A proclamation on the occasion of the International Day of the Girl, 2021
The growth and development of the world’s economies, institutions and nations are based on equal rights and opportunities for all girls. Ensuring that girls can reach their full potential is not only a moral imperative, it is also a strategic imperative. The status of women and the peace and prosperity of nations are inextricably linked. When the girls are doing well, we are all doing well. When we invest in girls’ education, our communities are healthier and our economies are stronger. When we empower girls to lead, our peace processes, global health and humanitarian efforts, and climate negotiations are more sustainable and resilient. When we invest in movements led by women and girls, our democracies become more stable and prosperous. On this International Day of the Girl, we are committed to ensuring opportunities and equality for all girls.
Girls in our country and around the world face gender bias and discrimination, subjecting them to adverse circumstances that hamper their security, stability, education and opportunities. This has been especially true during the COVID-19 pandemic, which has turned the lives of too many girls around the world upside down, exacerbating disparities and underscoring what we have long known: that in times of crisis, girls – especially girls of color and those from underserved and low-income communities – face disproportionate challenges.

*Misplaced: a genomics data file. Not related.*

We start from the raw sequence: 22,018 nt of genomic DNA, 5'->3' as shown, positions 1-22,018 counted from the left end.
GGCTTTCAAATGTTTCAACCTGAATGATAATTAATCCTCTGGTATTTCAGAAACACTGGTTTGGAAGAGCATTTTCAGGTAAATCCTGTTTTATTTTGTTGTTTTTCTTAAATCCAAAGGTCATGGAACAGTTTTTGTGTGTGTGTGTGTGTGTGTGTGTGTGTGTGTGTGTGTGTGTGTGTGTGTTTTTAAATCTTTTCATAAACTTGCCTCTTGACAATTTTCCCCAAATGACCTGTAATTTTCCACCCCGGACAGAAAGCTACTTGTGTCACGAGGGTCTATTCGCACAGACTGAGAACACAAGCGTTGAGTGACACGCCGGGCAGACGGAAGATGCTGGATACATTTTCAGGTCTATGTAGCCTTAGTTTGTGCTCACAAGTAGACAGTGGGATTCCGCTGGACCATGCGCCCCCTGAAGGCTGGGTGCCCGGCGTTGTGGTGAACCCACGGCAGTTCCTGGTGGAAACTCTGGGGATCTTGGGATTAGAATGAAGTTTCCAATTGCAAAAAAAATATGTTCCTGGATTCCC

Girls in the United States face entrenched barriers to achieving gender equality. Despite Title IX protections, girls still lack equal opportunities and resources in education and leadership, and gender stereotypes continue to hamper their participation in science education, technology, engineering and mathematics (STEM), compromising their access to stable and well-paid education. works. Girls’ education is further compromised by the threat of sexual assault, harassment and other forms of gender-based violence, with one in four young women on college campuses now facing sexual assault. Girls of color and girls from underserved communities face long-standing additional disparities. Black girls face disproportionate rates of school discipline and are overrepresented in our juvenile justice system. LGBTQI + girls face high rates of gender-based violence and experience bullying, harassment and abuse online. Transgender girls are increasingly excluded from sports and from equal access to school facilities. Girls with disabilities face inequitable access to education.
Globally, girls face persistent and structural barriers that hamper their full participation. Even before the COVID-19 pandemic, 130 million girls around the world were out of school, and today 11 million more girls have been forced out of school, compromising economic growth, health and future development. An estimated 33,000 girls are forced into child marriage, early or forced every day, fueling an intergenerational cycle of poverty that is difficult to break. Girls face a range of other challenges, ranging from harmful practices such as female genital cutting to unwanted pregnancies and discriminatory laws and exclusion from civic and political processes to concerns about safety, harassment and sexual assault. Too often, social norms that place a low value on girls’ lives functionally limit their rights and opportunities in public and private life.